ICU Telemedicine Program

A Washington University Physician provides support from the new ICU Telemedicine monitoring center

In 2016, after several years in the making, Barnes-Jewish Hospital is implementing phase one of an intensive care unit (ICU) telemedicine program to initially support 81 ICU beds on its south campus. The added support will come from a 24/7 critical care team in a newly constructed monitoring center.

The program is the result of the drive to continually improve patient outcomes and the need to more consistently meet the high demand for BJH ICU beds.

The intensivist-led team in the monitoring center will have real-time access to all electronic medical record, laboratory and monitoring data, along with the capability for two-way audiovisual communication with bedside ICU caregivers. Additionally, the team in the monitoring center will use sophisticated clinical software and technology to detect problems and prioritize needs of individual patients.

“This program is intended to provide additional support for our bedside teams of ICU physicians and nurses,” said Walter Boyle, MD, professor of anesthesiology and surgery, and executive medical director. “It adds a layer of safety and support for our most critically ill and injured patients.”

Dr. Boyle, together with John Lynch, MD, Vice President and Chief Medical Officer, and a team of organizational leadership are working together to facilitate the move to this innovative new program.

According to Brian Riordan, the program manager, “A successful ICU telemedicine program will provide an added layer of care and safety which would be helpful particularly at night when there are fewer staff members in the ICU. The 24/7 monitoring and support allows proactive intervention with reductions in complications, and the collaboration among the team members will allow for consistent implementation of best practices and process improvements.”

The ICU telemedicine program is being launched in three six-month phases: pre-implementation, January-June 2016; implementation, July-December 2016; and post-implementation, January-June 2017.

A Washington University Physician in the ICU receives support from the telemedicine monitoring center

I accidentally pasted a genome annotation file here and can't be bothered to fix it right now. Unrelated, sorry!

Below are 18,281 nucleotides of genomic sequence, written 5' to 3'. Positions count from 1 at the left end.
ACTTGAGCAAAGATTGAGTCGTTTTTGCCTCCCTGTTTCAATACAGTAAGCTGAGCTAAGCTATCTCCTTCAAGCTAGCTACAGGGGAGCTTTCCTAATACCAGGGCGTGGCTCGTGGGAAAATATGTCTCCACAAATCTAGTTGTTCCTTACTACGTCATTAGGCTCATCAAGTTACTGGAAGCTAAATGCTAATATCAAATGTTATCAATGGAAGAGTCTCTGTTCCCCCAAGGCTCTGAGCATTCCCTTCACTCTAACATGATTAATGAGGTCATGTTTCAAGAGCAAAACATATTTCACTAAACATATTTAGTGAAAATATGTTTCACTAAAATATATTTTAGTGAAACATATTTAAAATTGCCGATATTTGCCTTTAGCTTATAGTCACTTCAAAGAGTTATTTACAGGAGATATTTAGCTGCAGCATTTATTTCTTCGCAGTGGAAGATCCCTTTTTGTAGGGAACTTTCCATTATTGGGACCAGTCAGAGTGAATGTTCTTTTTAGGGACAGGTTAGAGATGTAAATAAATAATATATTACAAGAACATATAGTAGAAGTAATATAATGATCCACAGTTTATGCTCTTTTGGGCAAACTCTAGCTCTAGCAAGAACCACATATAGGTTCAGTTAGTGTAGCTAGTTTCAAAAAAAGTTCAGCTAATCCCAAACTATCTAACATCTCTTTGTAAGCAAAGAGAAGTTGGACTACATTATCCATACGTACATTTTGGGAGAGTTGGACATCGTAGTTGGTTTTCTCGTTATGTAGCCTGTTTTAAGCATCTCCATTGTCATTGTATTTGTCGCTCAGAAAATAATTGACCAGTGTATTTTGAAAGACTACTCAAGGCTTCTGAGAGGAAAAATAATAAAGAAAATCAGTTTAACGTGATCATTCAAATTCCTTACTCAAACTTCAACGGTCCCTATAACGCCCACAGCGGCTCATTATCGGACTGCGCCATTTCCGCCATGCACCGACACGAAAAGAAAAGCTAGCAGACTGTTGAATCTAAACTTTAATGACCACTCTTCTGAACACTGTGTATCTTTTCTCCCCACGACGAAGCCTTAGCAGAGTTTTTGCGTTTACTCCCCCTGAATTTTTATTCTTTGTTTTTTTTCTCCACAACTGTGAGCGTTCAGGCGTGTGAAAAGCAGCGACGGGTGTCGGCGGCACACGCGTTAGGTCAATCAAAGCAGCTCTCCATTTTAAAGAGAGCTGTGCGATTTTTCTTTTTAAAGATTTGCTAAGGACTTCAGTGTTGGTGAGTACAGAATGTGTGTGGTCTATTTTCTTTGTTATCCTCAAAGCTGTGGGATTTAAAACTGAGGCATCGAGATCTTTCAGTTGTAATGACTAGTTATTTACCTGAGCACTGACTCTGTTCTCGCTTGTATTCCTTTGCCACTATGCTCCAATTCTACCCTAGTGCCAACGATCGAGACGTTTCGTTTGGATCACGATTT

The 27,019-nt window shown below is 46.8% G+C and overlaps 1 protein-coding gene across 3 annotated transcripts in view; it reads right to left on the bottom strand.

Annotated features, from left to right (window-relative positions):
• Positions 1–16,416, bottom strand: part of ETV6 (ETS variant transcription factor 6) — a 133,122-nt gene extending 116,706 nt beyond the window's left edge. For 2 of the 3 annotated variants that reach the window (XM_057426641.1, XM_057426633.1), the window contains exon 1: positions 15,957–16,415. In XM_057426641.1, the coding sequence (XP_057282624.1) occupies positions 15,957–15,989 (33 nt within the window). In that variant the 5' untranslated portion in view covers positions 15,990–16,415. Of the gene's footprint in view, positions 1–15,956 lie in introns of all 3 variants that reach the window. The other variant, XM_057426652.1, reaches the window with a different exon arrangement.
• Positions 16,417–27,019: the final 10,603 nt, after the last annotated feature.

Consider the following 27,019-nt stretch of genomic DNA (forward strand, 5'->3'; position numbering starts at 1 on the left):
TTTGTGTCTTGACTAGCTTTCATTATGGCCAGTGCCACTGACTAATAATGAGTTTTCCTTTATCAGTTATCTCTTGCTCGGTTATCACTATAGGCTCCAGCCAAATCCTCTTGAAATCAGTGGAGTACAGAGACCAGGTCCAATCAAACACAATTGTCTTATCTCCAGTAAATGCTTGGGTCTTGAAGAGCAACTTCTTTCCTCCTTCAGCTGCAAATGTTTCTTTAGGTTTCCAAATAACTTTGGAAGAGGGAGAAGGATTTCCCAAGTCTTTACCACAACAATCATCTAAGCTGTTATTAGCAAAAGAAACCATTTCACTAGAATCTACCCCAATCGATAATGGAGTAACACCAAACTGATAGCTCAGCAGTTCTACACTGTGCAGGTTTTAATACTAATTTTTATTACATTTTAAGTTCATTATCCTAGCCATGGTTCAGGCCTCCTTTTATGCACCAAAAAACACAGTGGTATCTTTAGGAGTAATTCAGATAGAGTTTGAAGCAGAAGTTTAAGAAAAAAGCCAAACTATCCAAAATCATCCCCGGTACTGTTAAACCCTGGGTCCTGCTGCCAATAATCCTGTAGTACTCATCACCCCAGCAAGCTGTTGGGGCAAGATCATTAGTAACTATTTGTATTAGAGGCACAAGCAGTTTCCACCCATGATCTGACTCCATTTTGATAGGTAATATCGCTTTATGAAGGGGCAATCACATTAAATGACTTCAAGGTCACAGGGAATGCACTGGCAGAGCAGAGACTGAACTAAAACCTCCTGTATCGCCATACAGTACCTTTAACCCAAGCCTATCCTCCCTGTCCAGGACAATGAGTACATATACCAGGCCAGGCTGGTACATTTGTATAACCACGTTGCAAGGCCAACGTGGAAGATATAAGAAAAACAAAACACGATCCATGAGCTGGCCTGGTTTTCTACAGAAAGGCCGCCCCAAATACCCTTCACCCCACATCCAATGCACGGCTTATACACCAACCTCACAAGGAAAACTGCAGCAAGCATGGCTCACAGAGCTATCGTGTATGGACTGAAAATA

With the additional support for the bedside ICU team members, the ICU telemedicine program is expected to have a positive impact for patients and the organization in several key areas. The program will be specifically evaluated for effects on:

  • Patient mortality rates
  • ICU and hospital lengths of stay
  • Cost of care
  • ICU capacity

“There was an important study published in (The Journal of the American Medical Association) a few years ago that pointed to the value, in an academic medical center such as ours, of providing this additional layer of support,” says Dr. Boyle. “We’re going to carefully re-evaluate that here and make sure it makes sense for us before making broader investments in this technology.”

“Even though we are very good, we believe the program will allow us to be able to further reduce mortality. We also believe we can reduce length of stay in the ICU, and thereby reduce the cost of care,” says Patti Crimmins-Reda, executive director of the program. “This will create added ICU capacity so we can take care of more patients. Before and after outcomes will be compared in order to judge the impact of the program.”

Another important indicator of the quality of ICU care the team plans to evaluate is discharge location – whether patients are discharged to home or go to nursing facilities or long-term acute care facilities.

“We’ll also look at hospital and ICU readmission rates, patient and family satisfaction, provider satisfaction and retention, the use of ancillary services and a panel of financial outcomes to evaluate the impact of this program,” says Riordan.

“We’ll have the ability to be virtually present in the ICUs where we have patients and be able to collaborate with the bedside clinicians who are taking care of them,” said Crimmins-Reda. “It’s going to be a two-way process. Either the monitoring center can see something happening to a patient in real time and call the clinician in the ICU, or the ICU clinician can call and say ‘I’m seeing something, what do you think?’ This is really state of the art, and is going to make for a safer environment.”

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